In search of in­vest­ments – Pa­tience is virtue

Financial Mirror (Cyprus) - - FRONT PAGE -

It is ob­vi­ous that the gov­ern­ment’s ef­forts to at­tract for­eign in­vestors in Cyprus and the pres­i­dent’s trav­els (but not with his en­tire fam­ily) are prov­ing help­ful.

How­ever, an ob­vi­ous ob­ser­va­tion keep on get­ting from dif­fer­ent in­vestors is that “we hear about at­tract­ing for­eign in­vestors, but we never see any­thing,” which is why I would like to sub­mit the fol­low­ing:

• The 2013 hair­cut of de­posits is still fresh in our minds, as is the per­sis­tence of the in­ter­na­tional me­dia about the tragic sit­u­a­tion of the Cyprus econ­omy. Who, then, can be at­tracted with all th­ese facts?

• Bu­reau­cracy still rules and re­quests for in­vest­ments take years to be con­sid­ered and pro­cessed, par­tic­u­larly in the prop­erty sec­tor. A project for an in­ter­na­tional stan­dard re­ha­bil­i­ta­tion cen­tre has yet to be re­viewed, de­spite hav­ing sub­mit­ted three months ago, while a Swedish bank took two years to get a per­mit.

• The in­crease in the con­struc­tion co­ef­fi­cient rate of 20% in tourist ar­eas has hit a brick wall over the con­sul­ta­tions by en­tire gov­ern­ment de­part­ments and in the end a po­ten­tial in­vestor may set­tle for a fac­tor in­crease of just 10%.

• The on­col­ogy cen­tre in Li­mas­sol has been drag­ging on for too long and the gen­er­ous of­fer of Mr. G. Mouskis made ten years ago to be­come the bene­fac­tor seems to have been with­drawn be­cause of the un­nec­es­sary de­lays.

• Sev­eral other large-scale projects by lo­cal and for­eign in­vestors, such as the tech­nol­ogy park in Pen­takomo, as well as the con­ven­tion cen­tre with the ‘Busi­ness An­gel’ from a Rus­sian com­pany, would have been an ideal con­fer­ence venue that Li­mas­sol needed, but it seems the project had an “op­ti­cal” prob­lem and did not “beld in” with the sur­round­ing en­vi­ron­ment.

• Var­i­ous other large-scale projects by pri­vate in­vestors are also be­ing held back, such as the re­lax­ation of state land for use by golf cour­ses, the prime state-owned that re­main un­sold but are be­ing rented, new con­cepts such as the crocodile and dol­phin parks, have been get­ting some bad pub­lic­ity, and even the Ayia Napa ma­rina al­most never got off the ground be­cause some wise guy men­tioned the “pos­si­bil­ity” of an­tiq­ui­ties in the sea, stir­ring up sim­i­lar re­ac­tions to what was said about the Li­mas­sol Ma­rina at the time, which, for­tu­nately, were not heeded.

• As re­gards the Limni near Po­lis Chryso­c­hous, there seems to be ra­bid re­ac­tion from the so-called en­vi­ron­men­tal­ists, while the Pho­ti­ades pro­posal for Akamas has not even been dis­cussed al­though it is a bril­liant project. And let’s not for­get the Chi­nese in­vestor who was in­ter­est to build a mall at the old Lar­naca air­port and so many more ideas that were never im­ple­mented be­cause of some noise or un­nec­es­sary re­ac­tions.

So, why should a for­eign or even a lo­cal in­vestor choose Cyprus when he is be­ing begged by other gov­ern­ment agen­cies or ven­tures to in­vest in that coun­try? Bul­garia dy­nam­i­cally en­tered the game to at­tract for­eign in­vestors, as did other more re­mote coun­tries such as Azer­bai­jan, Ar­me­nia, etc.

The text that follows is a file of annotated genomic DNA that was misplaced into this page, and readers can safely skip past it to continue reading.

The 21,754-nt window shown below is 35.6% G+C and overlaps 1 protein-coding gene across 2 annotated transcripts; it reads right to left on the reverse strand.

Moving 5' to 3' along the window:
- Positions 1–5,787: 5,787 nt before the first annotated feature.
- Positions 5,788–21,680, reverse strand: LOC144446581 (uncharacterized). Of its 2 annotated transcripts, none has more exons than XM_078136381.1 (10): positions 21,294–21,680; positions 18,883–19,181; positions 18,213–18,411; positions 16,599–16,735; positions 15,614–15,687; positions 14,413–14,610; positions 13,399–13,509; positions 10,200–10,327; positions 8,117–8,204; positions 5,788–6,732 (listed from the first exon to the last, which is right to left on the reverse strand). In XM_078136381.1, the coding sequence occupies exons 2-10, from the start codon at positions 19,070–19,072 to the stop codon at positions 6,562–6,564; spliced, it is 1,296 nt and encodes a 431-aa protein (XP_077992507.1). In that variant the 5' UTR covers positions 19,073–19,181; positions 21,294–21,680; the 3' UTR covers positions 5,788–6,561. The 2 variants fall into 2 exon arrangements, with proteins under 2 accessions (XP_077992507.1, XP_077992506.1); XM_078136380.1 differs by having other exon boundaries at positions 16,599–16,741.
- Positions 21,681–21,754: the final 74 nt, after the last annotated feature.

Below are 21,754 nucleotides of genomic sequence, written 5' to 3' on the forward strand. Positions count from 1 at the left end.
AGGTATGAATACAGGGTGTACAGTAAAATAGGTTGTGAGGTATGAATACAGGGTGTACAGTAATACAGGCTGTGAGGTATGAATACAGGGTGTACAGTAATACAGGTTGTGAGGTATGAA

At­tract­ing for­eign in­vestors un­der the cur­rent cir­cum­stances is not an easy task, while the time to im­ple­ment such projects is far too long, as the time be­tween the ex­pres­sion of in­ter­est and the fi­nal ex­e­cu­tion of the ven­ture. Un­til the in­vestor in­ves­ti­gates var­i­ous as­pects of the deal through a due dili­gence, and the pub­lic ser­vice depart­ment de­cides if and when the rel­e­vant li­cense will be granted, we have lost the golden op­por­tu­nity, as has al­ready been de­clared by Christodou­los An­gas­tin­i­o­tis, the Chair­man of the Cyprus In­vest­ment Pro­mo­tion Agency tasked with at­tract­ing th­ese in­vestors and then try­ing to keep them here.

And then there is our ‘wise’ House of Rep­re­sen­ta­tives – where mem­bers think they are above us all and gen­er­ally live in a dif­fer­ent world – grap­pling with any­thing other than the econ­omy, while we have not seen any MP who de­clared the “heroic NO” dur­ing the ini­tial days of the cri­sis pro­vide us with any apol­ogy; they seem to keep to their own tune and there is ob­vi­ously no real con­cern on their part to at­tract for­eign in­vestors, but only the need to crit­i­cise any­thing and every­thing.

De­spite all this, there is some ini­tial in­ter­est and solid ex­am­ples are the bank­ing sec­tor, in­vestor in­ter­est to buy of­fices for rent, in­vest­ment in ma­jor depart­ment stores by for­eign funds and de­mand for high cost hous­ing on the rise at rates of EUR 10,000 / sq.m., mainly in Li­mas­sol.

On the other hand, a se­nior ex­ec­u­tive at a Rus­sian multi­na­tional com­pany was seen sit­ting in the wait­ing room of the rel­e­vant gov­ern­ment of­fice to­gether with other “artistes” in or­der to get the nec­es­sary work visa and per­mit. How in­sult­ing for the cal­i­bre of peo­ple we want to at­tract to live here and spend their earn­ings by in­vest­ing on this is­land.

The var­i­ous an­nounce­ments by the Pres­i­dent on his pol­icy to at­tract in­vestors may sound nice, but the rest of us it seems need to be more pa­tient if we ever want to see things get­ting done.

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